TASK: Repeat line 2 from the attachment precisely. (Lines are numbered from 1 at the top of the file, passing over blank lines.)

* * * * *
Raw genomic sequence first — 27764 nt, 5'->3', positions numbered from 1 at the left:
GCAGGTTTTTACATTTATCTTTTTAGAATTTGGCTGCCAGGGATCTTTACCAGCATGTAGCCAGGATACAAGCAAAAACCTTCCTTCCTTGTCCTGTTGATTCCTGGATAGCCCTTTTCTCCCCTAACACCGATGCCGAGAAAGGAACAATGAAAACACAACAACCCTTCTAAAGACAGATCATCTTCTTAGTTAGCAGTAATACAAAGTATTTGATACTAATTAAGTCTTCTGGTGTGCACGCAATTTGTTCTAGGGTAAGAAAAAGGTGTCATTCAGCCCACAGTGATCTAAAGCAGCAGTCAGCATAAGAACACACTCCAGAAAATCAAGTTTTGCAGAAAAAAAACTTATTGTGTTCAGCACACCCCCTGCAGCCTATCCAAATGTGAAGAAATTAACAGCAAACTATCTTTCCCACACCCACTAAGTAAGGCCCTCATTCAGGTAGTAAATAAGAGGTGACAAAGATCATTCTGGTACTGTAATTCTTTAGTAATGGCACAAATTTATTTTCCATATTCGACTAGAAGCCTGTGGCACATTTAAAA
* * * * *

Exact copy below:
GCAGGTTTTTACATTTATCTTTTTAGAATTTGGCTGCCAGGGATCTTTACCAGCATGTAGCCAGGATACAAGCAAAAACCTTCCTTCCTTGTCCTGTTGATTCCTGGATAGCCCTTTTCTCCCCTAACACCGATGCCGAGAAAGGAACAATGAAAACACAACAACCCTTCTAAAGACAGATCATCTTCTTAGTTAGCAGTAATACAAAGTATTTGATACTAATTAAGTCTTCTGGTGTGCACGCAATTTGTTCTAGGGTAAGAAAAAGGTGTCATTCAGCCCACAGTGATCTAAAGCAGCAGTCAGCATAAGAACACACTCCAGAAAATCAAGTTTTGCAGAAAAAAAACTTATTGTGTTCAGCACACCCCCTGCAGCCTATCCAAATGTGAAGAAATTAACAGCAAACTATCTTTCCCACACCCACTAAGTAAGGCCCTCATTCAGGTAGTAAATAAGAGGTGACAAAGATCATTCTGGTACTGTAATTCTTTAGTAATGGCACAAATTTATTTTCCATATTCGACTAGAAGCCTGTGGCACATTTAAAA